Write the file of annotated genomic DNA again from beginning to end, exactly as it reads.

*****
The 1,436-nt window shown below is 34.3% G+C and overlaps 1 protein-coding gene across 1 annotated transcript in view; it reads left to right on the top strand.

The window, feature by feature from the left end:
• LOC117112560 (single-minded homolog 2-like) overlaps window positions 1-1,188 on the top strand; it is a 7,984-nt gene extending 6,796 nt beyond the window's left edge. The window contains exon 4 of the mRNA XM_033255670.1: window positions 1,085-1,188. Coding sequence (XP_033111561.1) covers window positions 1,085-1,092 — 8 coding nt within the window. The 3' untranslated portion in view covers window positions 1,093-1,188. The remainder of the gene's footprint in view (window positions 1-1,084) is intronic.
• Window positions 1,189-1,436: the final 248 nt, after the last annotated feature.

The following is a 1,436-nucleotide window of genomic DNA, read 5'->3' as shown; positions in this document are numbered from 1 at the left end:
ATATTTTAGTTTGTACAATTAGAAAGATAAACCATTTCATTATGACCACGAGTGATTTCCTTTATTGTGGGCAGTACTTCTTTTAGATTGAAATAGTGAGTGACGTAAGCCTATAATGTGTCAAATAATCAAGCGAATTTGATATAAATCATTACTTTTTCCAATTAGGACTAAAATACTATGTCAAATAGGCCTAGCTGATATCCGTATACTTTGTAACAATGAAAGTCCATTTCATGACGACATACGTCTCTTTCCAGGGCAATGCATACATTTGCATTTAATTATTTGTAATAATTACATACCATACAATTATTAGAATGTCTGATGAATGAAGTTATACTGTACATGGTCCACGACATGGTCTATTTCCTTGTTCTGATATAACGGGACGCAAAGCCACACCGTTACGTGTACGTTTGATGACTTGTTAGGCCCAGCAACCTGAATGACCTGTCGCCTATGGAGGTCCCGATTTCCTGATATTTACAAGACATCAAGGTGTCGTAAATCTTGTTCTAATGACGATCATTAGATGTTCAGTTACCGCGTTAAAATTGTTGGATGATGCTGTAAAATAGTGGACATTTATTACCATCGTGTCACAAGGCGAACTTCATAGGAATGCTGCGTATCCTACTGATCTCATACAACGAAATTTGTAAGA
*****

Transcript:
The 1,436-nt window shown below is 34.3% G+C and overlaps 1 protein-coding gene across 1 annotated transcript in view; it reads left to right on the top strand.

The window, feature by feature from the left end:
• LOC117112560 (single-minded homolog 2-like) overlaps window positions 1-1,188 on the top strand; it is a 7,984-nt gene extending 6,796 nt beyond the window's left edge. The window contains exon 4 of the mRNA XM_033255670.1: window positions 1,085-1,188. Coding sequence (XP_033111561.1) covers window positions 1,085-1,092 — 8 coding nt within the window. The 3' untranslated portion in view covers window positions 1,093-1,188. The remainder of the gene's footprint in view (window positions 1-1,084) is intronic.
• Window positions 1,189-1,436: the final 248 nt, after the last annotated feature.

The following is a 1,436-nucleotide window of genomic DNA, read 5'->3' as shown; positions in this document are numbered from 1 at the left end:
ATATTTTAGTTTGTACAATTAGAAAGATAAACCATTTCATTATGACCACGAGTGATTTCCTTTATTGTGGGCAGTACTTCTTTTAGATTGAAATAGTGAGTGACGTAAGCCTATAATGTGTCAAATAATCAAGCGAATTTGATATAAATCATTACTTTTTCCAATTAGGACTAAAATACTATGTCAAATAGGCCTAGCTGATATCCGTATACTTTGTAACAATGAAAGTCCATTTCATGACGACATACGTCTCTTTCCAGGGCAATGCATACATTTGCATTTAATTATTTGTAATAATTACATACCATACAATTATTAGAATGTCTGATGAATGAAGTTATACTGTACATGGTCCACGACATGGTCTATTTCCTTGTTCTGATATAACGGGACGCAAAGCCACACCGTTACGTGTACGTTTGATGACTTGTTAGGCCCAGCAACCTGAATGACCTGTCGCCTATGGAGGTCCCGATTTCCTGATATTTACAAGACATCAAGGTGTCGTAAATCTTGTTCTAATGACGATCATTAGATGTTCAGTTACCGCGTTAAAATTGTTGGATGATGCTGTAAAATAGTGGACATTTATTACCATCGTGTCACAAGGCGAACTTCATAGGAATGCTGCGTATCCTACTGATCTCATACAACGAAATTTGTAAGA